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The Brotherhood Of Consolation
by Honore De Balzac, Trans. By Katharine Prescott Wormeley
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Godefroid was in debt. As a first test, a first task, he resolved to live in some retired place, and pay his debts from his income. To a man accustomed to spend six thousand francs when he had but five, it was no small undertaking. Every morning he studied advertisements, till the following met his eye: -- "To Let. A small lodging for seventy francs a month; suitable for an ecclesiastic. A quiet tenant desired. Board supplied; the rooms can be furnished at a moderate cost if mutually acceptable." At four o'clock on the grocer, who told him that Madame de la Chanterie was then dining, and did not receive anyone when at her meals. The lady, he said, was visible in the evening after seven o'clock, or in the morning between ten and twelve. While speaking, Monsieur Millet examined Godefroid, and made him submit to what magistrates call the "first degree of interrogation." "Was monsieur unmarried? Madame wished a person of regular habits; the gate was closed at eleven at the latest. Monsieur certainly seemed of an age to suit Madame de la Chanterie." "How old do you think me?" asked Godefroid. "About forty!" replied the grocer. This ingenuous answer threw the young man into a state of misanthropic gloom. He went off and dined at a restaurant on the quai de la Tournelle, and afterwards went to the parapet to contemplate Notre-Dame at the moment when the fires of the setting sun were rippling and breaking about the manifold buttresses of the apsis.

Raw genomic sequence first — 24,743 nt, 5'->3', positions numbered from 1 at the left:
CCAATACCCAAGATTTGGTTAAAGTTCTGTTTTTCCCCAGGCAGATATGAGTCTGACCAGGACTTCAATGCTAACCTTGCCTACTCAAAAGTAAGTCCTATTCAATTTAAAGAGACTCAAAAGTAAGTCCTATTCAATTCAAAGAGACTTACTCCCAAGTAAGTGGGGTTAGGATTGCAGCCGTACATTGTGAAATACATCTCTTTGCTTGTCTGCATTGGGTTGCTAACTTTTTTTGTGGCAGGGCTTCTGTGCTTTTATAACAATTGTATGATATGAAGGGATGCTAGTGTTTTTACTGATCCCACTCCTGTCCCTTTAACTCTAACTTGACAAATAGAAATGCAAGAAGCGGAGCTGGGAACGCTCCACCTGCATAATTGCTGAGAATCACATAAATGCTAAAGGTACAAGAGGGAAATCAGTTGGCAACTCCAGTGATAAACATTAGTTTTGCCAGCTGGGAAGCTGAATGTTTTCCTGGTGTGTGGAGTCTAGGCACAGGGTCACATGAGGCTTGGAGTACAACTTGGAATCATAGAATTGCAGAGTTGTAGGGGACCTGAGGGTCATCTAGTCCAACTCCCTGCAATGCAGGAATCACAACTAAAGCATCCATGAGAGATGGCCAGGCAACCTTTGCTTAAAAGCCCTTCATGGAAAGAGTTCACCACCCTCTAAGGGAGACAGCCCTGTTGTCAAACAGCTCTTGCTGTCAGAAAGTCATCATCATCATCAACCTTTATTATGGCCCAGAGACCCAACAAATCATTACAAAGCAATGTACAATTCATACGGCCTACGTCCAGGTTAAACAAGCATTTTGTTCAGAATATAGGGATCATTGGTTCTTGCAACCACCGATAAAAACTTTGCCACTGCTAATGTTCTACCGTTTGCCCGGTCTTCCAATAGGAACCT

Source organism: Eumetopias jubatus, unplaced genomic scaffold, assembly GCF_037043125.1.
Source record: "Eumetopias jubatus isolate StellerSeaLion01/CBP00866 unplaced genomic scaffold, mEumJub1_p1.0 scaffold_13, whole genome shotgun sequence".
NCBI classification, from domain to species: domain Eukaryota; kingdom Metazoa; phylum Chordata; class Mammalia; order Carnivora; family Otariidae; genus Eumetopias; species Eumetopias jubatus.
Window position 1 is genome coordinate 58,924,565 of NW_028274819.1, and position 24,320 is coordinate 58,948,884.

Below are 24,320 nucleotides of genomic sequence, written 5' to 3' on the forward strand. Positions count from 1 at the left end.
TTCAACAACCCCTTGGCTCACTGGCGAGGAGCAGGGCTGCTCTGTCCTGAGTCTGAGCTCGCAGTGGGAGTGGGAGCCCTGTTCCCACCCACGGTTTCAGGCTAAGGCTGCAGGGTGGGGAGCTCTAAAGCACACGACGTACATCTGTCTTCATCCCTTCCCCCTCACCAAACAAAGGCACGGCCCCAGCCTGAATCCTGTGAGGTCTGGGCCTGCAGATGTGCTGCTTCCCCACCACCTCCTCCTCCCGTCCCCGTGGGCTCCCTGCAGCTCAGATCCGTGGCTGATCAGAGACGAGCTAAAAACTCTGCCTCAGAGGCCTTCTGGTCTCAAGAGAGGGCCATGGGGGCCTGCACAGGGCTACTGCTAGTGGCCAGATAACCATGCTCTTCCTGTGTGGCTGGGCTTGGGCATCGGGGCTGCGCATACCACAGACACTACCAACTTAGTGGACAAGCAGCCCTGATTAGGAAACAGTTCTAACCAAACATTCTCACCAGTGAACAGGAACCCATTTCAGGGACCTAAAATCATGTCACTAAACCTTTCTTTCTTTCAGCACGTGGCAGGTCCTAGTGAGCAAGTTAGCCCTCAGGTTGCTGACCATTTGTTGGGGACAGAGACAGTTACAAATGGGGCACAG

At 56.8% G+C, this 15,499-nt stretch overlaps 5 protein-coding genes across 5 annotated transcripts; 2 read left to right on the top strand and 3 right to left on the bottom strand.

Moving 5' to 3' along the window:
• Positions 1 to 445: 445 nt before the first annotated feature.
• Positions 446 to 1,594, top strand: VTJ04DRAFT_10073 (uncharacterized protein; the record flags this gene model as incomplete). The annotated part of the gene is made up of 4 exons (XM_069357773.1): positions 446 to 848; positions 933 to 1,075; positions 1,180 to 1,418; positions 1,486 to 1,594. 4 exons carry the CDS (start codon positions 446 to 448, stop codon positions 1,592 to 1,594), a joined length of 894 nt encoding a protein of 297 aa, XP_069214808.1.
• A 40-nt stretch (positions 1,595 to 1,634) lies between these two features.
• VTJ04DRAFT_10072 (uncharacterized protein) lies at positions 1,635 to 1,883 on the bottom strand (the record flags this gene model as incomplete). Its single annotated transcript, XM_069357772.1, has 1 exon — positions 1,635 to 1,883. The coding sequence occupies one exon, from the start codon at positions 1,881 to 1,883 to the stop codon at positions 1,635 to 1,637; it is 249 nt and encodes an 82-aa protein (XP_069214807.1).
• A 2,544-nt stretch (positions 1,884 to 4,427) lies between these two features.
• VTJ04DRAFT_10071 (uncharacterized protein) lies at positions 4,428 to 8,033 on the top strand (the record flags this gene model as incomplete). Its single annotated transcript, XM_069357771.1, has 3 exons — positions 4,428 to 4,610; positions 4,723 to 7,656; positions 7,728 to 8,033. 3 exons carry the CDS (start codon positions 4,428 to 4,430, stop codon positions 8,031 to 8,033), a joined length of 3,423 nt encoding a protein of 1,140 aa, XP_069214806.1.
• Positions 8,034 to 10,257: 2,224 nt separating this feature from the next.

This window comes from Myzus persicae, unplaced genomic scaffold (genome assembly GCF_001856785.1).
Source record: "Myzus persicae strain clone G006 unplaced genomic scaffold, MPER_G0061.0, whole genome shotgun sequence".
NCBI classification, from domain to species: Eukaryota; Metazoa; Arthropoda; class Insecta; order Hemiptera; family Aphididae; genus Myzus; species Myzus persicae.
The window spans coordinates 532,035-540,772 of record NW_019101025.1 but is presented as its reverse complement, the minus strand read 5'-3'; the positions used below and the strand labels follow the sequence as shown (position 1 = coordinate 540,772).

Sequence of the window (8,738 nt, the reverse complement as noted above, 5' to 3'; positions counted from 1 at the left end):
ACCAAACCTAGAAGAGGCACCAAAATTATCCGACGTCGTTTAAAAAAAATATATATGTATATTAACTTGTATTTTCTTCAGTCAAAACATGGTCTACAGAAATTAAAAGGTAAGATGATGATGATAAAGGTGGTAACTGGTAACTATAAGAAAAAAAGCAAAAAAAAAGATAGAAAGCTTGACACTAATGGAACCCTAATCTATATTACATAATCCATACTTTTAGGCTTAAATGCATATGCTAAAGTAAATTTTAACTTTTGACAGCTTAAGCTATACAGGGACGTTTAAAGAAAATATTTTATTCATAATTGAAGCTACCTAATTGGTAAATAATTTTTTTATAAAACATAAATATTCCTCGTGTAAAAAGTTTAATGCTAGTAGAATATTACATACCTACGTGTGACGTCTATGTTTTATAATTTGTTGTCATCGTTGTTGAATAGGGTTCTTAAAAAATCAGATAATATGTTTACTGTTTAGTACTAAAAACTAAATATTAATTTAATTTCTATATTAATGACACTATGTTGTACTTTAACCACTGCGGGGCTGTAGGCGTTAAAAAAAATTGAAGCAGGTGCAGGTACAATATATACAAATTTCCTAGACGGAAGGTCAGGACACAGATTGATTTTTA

This last remark made the dreamer at the parapet quiver. The man who made it little knew that, to use a proverbial expression, he was killing two birds with one stone, addressing two miseries,--a working life brought to despair, a suffering soul without a compass, the victim of what Panurge's sheep call progress, and what, in France, is called equality.
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